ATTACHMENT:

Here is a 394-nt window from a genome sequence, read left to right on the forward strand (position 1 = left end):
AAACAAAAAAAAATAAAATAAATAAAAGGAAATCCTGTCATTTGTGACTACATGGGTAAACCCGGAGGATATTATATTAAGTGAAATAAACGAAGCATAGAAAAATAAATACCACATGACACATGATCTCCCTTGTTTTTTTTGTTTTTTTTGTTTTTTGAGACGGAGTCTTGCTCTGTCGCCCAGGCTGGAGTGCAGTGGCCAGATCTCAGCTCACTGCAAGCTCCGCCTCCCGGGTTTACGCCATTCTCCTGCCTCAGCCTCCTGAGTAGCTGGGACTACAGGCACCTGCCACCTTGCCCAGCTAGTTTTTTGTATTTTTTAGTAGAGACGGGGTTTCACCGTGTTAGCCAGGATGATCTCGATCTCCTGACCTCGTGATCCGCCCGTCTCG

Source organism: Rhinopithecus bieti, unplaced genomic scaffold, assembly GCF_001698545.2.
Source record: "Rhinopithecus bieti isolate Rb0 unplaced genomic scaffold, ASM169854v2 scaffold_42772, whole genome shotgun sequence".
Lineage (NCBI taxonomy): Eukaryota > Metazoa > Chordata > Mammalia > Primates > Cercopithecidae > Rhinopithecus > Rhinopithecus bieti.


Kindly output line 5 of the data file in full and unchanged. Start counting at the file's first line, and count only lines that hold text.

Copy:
Lineage (NCBI taxonomy): Eukaryota > Metazoa > Chordata > Mammalia > Primates > Cercopithecidae > Rhinopithecus > Rhinopithecus bieti.